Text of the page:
Maldonado works entirely from her home office in Chicago, where she can more effectively balance the responsibilities of jointly serving as project manager, product owner, and business analyst — “or whatever it takes to drive business success.” team,” she said.

For years before the pandemic, Maldonado had thrived in distant roles. “Remote work helps me control the environment in which I work,” she said. “For many years too, I have taken care of my mother. Having the flexibility to get her to her appointments and manage her health care has saved lives. »

Despite her physical distance from Productive Edge headquarters, Maldonado never feels left out. Team meetings, one-on-ones, lunch-and-learns, and even happy hours are happening virtually, and co-workers are in constant communication on Slack. “Realizing that we won’t all be in the same room, we understand what we expect from each other,” she said. “We support each other as a team, wherever we are individually.”

Rather than selectively providing virtually accessible options for corporate scrums and events, Productive Edge systematically accommodates remote employees. According to Retiwalla, this is a fundamental strength. “The idea of ​​remote teams first was built into our original work model when the company was founded,” he said. “Many companies may think of their teams outside of the United States as offshore teams, managed by offshore managers, connected to projects as needed. That’s not how it works in PE.

Instead, each manager has direct reports, whether or not those reports live nearby; even the tightest teams can have six employees from five different time zones. Staying technologically nimble has proven beneficial when building products and services for customers spread across the world and from different industries; it has also expanded the company’s talent pool, while providing the kind of total flexibility that is currently a priority for the highly qualified candidates that Productive Edge seeks to attract. “As the world adjusts to a distance-first mentality, it’s always been ingrained in how we think about work,” Retiwalla said.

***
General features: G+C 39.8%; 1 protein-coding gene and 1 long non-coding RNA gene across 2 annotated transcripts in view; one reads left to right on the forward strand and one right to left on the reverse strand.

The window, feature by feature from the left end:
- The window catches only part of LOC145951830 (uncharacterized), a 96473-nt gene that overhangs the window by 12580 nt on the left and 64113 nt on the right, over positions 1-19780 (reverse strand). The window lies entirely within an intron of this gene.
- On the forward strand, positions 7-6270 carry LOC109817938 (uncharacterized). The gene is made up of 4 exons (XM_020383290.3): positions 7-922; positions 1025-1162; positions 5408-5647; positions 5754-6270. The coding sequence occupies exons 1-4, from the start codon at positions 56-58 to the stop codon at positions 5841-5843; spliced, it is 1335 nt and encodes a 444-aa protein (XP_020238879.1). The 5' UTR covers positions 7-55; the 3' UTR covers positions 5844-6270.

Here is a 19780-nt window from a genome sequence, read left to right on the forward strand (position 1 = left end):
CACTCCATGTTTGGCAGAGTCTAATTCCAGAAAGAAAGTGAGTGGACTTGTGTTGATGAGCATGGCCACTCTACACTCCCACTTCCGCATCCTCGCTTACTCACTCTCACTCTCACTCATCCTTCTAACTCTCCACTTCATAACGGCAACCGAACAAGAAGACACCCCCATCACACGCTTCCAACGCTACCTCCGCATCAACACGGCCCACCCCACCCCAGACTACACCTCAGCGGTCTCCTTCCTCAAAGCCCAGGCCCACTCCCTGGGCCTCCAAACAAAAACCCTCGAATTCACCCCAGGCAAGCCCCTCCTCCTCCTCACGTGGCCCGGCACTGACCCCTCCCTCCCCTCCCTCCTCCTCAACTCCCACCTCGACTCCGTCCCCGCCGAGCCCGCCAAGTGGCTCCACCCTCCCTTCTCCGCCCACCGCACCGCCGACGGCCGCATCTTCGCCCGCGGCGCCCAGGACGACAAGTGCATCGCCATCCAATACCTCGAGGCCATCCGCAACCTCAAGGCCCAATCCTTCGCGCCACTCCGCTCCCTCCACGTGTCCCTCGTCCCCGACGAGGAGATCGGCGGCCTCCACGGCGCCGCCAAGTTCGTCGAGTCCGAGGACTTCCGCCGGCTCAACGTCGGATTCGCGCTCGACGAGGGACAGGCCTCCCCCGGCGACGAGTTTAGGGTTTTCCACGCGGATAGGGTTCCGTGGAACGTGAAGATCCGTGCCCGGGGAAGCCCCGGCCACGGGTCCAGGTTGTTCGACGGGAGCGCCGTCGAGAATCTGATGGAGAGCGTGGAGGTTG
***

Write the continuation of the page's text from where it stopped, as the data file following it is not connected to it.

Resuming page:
“It’s not for everyone,” added Maldonado. “But for those who work well at home, it’s an incredible mental and physical health benefit to have that flexibility. Knowing that your company actually supports this is very important. »

It’s refreshing, Maldonado added, to know that Productive Edge sees progress as holistic and won’t overlook the employee experience as it augments the industries it serves.

As Productive Edge forges ahead, prioritizing innovation at every turn, Jacobs and Maldonado express particular excitement about their sense that PE 3.0 – and the increased focus it will put on healthcare – also aligns with their personal values.

“Health care is something that, as humans, we all experience,” Jacobs said. “We have a vested interest in improving people’s lives in every way possible. Improving these systems for people working in healthcare and improving the patient experience is what excites me the most. »